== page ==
Instagram tests new tools for age verification

0
41
The Instagram application is seen on a phone screen August 3, 2017. (photo credit: REUTERS/THOMAS WHITE)

Instagram said it has partnered with Yoti, a company that specializes in online age verification to ensure users’ privacy.

Instagram said on Thursday it is testing new options for users to verify their age on the platform, starting with people in the United States.

The photo-sharing service owned by Meta Platforms Inc said it is testing two new ways to verify a person’s age, in addition to allowing them to upload their identity proof online.

“When we know if someone is a teen (13-17 years), we provide them with age-appropriate experiences like defaulting them into private accounts, preventing unwanted contact from adults they don’t know and limiting the options advertisers have to reach them with ads,” Erica Finkle, director of data governance at Meta, said in a blog post.

Instagram said it has partnered with Yoti, a company that specializes in online age verification to ensure users’ privacy.

Users can upload a video selfie to verify their age, after which Yoti’s technology estimates their age based on facial features. Both Meta and Yoti will delete the image once the age has been verified, Instagram said.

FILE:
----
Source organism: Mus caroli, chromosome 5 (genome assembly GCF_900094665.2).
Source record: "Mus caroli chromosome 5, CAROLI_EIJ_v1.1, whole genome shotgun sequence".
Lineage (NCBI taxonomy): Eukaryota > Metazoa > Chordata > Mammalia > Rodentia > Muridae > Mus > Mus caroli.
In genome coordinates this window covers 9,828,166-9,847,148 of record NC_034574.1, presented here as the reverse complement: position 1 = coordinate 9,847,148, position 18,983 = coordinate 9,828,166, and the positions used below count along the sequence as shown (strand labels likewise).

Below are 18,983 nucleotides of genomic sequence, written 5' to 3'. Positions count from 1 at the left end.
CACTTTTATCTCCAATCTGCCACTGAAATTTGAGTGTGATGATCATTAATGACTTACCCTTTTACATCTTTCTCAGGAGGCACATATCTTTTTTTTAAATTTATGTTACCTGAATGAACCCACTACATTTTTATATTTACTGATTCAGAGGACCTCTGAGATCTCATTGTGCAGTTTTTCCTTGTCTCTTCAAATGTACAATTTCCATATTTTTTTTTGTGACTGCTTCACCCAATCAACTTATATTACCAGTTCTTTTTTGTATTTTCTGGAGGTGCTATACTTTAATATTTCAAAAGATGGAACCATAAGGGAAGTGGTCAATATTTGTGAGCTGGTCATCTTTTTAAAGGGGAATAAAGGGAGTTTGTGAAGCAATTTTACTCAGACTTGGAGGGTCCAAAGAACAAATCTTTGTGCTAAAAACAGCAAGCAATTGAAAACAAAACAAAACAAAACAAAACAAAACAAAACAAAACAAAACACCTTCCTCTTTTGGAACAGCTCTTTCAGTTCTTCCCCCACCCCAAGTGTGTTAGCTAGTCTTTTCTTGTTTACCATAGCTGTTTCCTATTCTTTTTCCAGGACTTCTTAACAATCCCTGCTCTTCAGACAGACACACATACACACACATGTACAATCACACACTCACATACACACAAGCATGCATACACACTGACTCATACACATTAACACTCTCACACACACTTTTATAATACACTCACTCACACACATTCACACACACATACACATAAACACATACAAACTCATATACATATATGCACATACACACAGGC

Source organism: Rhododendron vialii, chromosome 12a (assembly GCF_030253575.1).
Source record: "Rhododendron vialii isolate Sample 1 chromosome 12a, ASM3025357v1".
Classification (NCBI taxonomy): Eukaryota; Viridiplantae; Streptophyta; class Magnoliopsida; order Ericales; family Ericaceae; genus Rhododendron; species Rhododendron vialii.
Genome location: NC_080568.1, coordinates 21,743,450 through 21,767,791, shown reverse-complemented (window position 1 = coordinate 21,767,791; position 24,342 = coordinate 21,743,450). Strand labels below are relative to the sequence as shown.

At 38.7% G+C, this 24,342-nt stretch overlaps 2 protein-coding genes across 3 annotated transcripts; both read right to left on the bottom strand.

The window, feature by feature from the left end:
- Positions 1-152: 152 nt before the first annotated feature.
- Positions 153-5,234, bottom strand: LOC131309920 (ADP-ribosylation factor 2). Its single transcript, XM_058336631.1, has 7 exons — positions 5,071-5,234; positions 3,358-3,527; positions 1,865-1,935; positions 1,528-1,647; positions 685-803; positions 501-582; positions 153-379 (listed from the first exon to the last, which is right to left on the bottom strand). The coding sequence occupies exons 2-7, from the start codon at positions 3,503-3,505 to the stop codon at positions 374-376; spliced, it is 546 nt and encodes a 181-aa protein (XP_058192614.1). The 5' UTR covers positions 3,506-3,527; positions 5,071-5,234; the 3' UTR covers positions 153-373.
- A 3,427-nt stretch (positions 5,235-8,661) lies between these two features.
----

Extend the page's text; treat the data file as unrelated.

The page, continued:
Silhouettes of mobile users are seen next to a screen projection of Instagram logo in this picture illustration taken March 28, 2018 (credit: REUTERS/ DADO RUVIC)
Silhouettes of mobile users are seen next to a screen projection of Instagram logo in this picture illustration taken March 28, 2018 (credit: REUTERS/ DADO RUVIC)

Another option is for people to select three mutual followers to confirm the user’s age, and the person vouching must be at least 18 years old.

The move comes after Instagram paused the launch of Instagram Kids last year, after receiving criticism and opposition to the project.

“When we know if someone is a teen (13-17 years), we provide them with age-appropriate experiences like defaulting them into private accounts, preventing unwanted contact from adults they don’t know and limiting the options advertisers have to reach them with ads.”

Erica Finkle, Data Governance Director of Meta

Instagram Kids was touted as requiring parental permission to join and was supposed to provide ad-free, age-appropriate content, but US lawmakers and advocacy groups urged the company to drop its launch plans, citing safety concerns.

Source: JPOST

 

Leave a Reply